The Dwarf Greenhood Orchids are small orchids that normally appear in a cluster. The photo is quite representative of a group of these orchids. The ones above were photographed in the Kooyoora State Park near Wedderburn, Vic. They are also known as Snail Orchids. The botanical name is Pterostylis_nana
Pterostylis nana, commonly known as the dwarf snail orchid, is a species of orchid endemic to Australia. It has a rosette of leaves at it base and a single narrow, bright green and white flower with a small labellum. There is uncertainty about its classification – some sources include South Australia and Western Australia in its range.
Pterostylis nana is a terrestrial, perennial, deciduous, herb with an underground tuber and a rosette of egg-shaped to heart-shaped leaves, each leaf 5–20 mm long and 3–10 mm wide. A single bright green and white flower, 10–15 mm long and 4–5 mm wide is borne on a stalk 50–150 mm high. The dorsal sepal is erect, more or less flat on top and fused to the petals forming a hood or “galea” over the column. The lateral sepals are erect, in close contact with the galea and taper to a thread-like tip about 20 mm long. The sinus between the lateral sepals is more or less flat and has a dark green central area. The labellum is 3–5 mm long, about 2 mm wide, straight, blunt and hidden inside the flower. Flowering occurs from July to October.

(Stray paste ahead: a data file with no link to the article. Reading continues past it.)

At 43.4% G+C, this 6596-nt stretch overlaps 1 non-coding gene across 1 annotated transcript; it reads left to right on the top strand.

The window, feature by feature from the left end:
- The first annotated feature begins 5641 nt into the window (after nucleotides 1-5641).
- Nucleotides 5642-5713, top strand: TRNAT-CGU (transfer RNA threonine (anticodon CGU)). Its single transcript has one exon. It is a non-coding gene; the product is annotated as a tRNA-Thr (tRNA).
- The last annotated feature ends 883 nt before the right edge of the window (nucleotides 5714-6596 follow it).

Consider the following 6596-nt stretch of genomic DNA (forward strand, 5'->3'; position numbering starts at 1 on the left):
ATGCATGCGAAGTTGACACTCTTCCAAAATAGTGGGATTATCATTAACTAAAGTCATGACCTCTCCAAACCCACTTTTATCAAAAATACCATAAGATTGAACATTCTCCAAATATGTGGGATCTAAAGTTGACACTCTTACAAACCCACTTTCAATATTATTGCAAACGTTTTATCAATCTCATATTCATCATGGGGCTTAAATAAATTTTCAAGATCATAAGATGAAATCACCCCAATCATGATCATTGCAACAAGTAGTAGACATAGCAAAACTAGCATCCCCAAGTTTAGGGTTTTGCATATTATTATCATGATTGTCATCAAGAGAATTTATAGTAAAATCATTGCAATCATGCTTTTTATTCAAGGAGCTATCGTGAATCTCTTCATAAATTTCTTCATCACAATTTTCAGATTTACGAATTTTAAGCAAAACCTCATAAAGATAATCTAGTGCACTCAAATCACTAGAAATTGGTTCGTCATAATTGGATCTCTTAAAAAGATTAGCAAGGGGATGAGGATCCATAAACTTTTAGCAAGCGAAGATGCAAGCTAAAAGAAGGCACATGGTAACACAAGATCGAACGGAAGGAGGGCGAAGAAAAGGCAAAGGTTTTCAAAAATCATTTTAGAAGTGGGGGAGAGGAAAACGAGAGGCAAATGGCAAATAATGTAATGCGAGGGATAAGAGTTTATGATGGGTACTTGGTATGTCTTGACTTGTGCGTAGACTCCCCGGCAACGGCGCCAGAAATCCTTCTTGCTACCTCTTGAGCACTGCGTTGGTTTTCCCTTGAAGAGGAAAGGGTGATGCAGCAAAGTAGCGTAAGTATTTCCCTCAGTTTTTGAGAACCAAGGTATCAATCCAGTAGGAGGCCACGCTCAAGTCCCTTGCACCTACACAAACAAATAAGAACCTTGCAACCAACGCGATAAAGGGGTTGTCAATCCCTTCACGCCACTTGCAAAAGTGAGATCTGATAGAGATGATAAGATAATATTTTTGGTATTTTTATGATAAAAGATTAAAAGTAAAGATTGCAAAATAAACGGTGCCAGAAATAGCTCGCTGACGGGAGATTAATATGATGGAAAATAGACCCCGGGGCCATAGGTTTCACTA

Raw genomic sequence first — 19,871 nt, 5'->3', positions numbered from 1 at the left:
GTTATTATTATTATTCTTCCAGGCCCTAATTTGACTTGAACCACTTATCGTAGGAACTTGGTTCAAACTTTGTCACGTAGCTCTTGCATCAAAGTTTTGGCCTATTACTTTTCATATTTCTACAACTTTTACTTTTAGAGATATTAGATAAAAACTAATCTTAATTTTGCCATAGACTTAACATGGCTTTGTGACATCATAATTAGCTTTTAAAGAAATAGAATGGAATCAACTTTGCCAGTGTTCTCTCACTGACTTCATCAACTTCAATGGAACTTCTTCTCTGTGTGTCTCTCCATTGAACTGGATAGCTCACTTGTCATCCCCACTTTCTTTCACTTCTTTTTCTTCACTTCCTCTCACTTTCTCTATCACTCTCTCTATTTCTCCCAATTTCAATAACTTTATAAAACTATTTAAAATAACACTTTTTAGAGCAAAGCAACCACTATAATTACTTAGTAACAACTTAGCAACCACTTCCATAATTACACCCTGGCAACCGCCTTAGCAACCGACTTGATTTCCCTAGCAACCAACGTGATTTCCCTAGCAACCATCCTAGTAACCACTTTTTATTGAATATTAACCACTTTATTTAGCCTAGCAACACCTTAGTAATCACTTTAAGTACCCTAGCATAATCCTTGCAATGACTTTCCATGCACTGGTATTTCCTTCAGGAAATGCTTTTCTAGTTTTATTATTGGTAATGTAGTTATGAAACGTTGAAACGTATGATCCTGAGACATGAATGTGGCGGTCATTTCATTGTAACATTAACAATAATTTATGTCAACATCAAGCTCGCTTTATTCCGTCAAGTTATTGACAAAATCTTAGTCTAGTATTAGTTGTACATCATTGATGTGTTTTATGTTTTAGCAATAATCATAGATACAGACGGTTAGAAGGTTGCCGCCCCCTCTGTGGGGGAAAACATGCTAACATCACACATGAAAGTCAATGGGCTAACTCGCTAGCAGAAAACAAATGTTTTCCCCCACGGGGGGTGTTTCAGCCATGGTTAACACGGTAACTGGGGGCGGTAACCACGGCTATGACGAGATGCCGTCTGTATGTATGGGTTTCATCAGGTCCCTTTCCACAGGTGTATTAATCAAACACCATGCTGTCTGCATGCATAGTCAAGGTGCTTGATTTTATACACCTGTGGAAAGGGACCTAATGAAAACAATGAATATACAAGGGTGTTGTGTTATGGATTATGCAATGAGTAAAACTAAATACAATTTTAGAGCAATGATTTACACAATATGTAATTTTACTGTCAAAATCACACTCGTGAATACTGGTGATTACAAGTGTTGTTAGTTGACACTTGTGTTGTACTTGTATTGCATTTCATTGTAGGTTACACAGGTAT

The State Herbarium of South Australia lists this species as being present in that state and in Western Australia. The Royal Botanic Garden Melbourne reports that the taxonomy of the species is “under investigation”.